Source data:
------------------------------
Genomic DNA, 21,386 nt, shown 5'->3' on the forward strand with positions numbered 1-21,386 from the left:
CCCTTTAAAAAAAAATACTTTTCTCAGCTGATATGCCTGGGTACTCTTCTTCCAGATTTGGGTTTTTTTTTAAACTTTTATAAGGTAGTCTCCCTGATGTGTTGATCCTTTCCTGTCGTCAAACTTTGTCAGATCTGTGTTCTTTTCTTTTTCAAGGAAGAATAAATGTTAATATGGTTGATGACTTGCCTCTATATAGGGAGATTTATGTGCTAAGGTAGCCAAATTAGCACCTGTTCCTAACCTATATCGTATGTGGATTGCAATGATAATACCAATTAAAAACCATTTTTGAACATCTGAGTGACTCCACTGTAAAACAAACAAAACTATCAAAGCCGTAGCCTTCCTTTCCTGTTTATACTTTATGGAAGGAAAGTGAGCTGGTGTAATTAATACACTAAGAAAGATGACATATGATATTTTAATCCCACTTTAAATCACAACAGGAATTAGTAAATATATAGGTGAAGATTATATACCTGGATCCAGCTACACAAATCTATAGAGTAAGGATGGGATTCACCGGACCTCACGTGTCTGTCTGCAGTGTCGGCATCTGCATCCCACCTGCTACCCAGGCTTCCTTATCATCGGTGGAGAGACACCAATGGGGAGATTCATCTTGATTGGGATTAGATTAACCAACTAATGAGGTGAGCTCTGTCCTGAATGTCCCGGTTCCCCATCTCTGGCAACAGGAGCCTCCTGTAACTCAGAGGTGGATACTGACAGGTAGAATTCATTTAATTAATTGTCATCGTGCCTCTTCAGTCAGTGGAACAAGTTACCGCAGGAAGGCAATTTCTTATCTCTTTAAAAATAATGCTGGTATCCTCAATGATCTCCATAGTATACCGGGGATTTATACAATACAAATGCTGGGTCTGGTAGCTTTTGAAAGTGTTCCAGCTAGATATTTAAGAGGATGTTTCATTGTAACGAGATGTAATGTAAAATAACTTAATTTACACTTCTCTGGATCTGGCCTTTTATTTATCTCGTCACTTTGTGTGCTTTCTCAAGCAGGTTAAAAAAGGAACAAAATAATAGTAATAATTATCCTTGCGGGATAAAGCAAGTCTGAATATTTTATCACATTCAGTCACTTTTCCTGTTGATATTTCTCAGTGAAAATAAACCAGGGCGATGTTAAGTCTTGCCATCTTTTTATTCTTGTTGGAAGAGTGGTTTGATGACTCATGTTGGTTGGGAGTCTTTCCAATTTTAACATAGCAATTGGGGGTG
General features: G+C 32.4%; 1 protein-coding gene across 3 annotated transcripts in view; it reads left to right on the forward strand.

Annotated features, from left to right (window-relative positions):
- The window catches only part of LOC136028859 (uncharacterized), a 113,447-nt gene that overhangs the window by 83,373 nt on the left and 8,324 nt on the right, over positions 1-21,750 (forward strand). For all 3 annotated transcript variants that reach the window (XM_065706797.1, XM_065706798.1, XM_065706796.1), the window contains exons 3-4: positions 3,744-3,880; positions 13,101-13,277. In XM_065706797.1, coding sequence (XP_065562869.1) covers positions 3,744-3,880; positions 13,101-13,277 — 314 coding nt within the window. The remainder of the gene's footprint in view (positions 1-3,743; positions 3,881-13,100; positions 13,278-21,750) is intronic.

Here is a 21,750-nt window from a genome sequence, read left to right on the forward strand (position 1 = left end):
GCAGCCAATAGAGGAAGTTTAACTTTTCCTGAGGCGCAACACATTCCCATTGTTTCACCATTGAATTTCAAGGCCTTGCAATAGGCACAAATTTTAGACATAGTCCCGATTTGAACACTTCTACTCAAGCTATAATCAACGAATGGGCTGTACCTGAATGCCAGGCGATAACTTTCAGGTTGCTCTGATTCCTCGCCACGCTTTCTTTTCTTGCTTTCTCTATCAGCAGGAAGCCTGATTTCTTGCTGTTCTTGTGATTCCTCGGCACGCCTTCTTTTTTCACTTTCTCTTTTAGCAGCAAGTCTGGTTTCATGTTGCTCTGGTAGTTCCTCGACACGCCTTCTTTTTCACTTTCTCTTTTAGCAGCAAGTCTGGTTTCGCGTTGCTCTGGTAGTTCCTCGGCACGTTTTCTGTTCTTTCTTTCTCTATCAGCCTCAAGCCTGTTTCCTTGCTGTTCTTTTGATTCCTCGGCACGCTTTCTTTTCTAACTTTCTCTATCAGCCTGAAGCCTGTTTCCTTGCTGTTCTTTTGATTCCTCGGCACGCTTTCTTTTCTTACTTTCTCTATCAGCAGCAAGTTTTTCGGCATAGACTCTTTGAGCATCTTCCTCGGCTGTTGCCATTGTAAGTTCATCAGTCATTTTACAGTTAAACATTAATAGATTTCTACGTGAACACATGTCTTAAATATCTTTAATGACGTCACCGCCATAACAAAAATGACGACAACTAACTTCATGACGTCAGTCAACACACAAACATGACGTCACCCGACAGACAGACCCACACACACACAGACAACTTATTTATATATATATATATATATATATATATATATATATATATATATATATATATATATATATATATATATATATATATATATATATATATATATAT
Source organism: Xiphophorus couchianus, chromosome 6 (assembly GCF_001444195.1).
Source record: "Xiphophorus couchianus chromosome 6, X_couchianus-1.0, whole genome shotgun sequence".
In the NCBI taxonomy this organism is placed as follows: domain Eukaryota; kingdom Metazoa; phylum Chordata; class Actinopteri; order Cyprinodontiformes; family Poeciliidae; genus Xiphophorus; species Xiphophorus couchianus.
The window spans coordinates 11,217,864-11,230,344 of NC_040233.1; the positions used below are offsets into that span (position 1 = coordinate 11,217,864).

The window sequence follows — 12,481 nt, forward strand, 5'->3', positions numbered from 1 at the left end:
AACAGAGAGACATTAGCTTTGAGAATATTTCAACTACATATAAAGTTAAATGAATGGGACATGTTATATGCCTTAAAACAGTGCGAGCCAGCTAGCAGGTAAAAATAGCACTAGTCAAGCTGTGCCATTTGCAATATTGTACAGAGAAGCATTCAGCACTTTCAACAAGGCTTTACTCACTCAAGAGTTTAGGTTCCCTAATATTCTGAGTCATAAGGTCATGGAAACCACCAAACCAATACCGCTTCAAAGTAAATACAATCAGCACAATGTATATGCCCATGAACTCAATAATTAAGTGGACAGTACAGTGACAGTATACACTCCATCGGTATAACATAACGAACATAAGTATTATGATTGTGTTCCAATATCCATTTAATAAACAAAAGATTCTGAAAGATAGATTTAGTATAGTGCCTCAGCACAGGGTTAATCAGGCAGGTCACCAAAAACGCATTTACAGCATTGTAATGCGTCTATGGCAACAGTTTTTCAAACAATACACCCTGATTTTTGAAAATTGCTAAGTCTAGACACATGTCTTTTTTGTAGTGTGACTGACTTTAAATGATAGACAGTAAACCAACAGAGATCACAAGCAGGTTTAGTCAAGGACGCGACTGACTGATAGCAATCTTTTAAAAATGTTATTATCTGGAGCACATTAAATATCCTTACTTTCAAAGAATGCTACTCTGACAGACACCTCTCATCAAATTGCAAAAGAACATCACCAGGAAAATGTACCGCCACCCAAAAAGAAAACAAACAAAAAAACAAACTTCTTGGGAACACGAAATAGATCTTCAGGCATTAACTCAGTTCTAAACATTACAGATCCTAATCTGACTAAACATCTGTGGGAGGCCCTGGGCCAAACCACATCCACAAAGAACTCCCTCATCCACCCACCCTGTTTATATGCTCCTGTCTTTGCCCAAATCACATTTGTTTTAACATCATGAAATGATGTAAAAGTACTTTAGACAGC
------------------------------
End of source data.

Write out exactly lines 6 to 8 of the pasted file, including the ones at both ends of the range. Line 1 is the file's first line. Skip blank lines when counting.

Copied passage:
Here is a 21,750-nt window from a genome sequence, read left to right on the forward strand (position 1 = left end):
GCAGCCAATAGAGGAAGTTTAACTTTTCCTGAGGCGCAACACATTCCCATTGTTTCACCATTGAATTTCAAGGCCTTGCAATAGGCACAAATTTTAGACATAGTCCCGATTTGAACACTTCTACTCAAGCTATAATCAACGAATGGGCTGTACCTGAATGCCAGGCGATAACTTTCAGGTTGCTCTGATTCCTCGCCACGCTTTCTTTTCTTGCTTTCTCTATCAGCAGGAAGCCTGATTTCTTGCTGTTCTTGTGATTCCTCGGCACGCCTTCTTTTTTCACTTTCTCTTTTAGCAGCAAGTCTGGTTTCATGTTGCTCTGGTAGTTCCTCGACACGCCTTCTTTTTCACTTTCTCTTTTAGCAGCAAGTCTGGTTTCGCGTTGCTCTGGTAGTTCCTCGGCACGTTTTCTGTTCTTTCTTTCTCTATCAGCCTCAAGCCTGTTTCCTTGCTGTTCTTTTGATTCCTCGGCACGCTTTCTTTTCTAACTTTCTCTATCAGCCTGAAGCCTGTTTCCTTGCTGTTCTTTTGATTCCTCGGCACGCTTTCTTTTCTTACTTTCTCTATCAGCAGCAAGTTTTTCGGCATAGACTCTTTGAGCATCTTCCTCGGCTGTTGCCATTGTAAGTTCATCAGTCATTTTACAGTTAAACATTAATAGATTTCTACGTGAACACATGTCTTAAATATCTTTAATGACGTCACCGCCATAACAAAAATGACGACAACTAACTTCATGACGTCAGTCAACACACAAACATGACGTCACCCGACAGACAGACCCACACACACACAGACAACTTATTTATATATATATATATATATATATATATATATATATATATATATATATATATATATATATATATATATATATATATATATATATATATATATAT
Source organism: Xiphophorus couchianus, chromosome 6 (assembly GCF_001444195.1).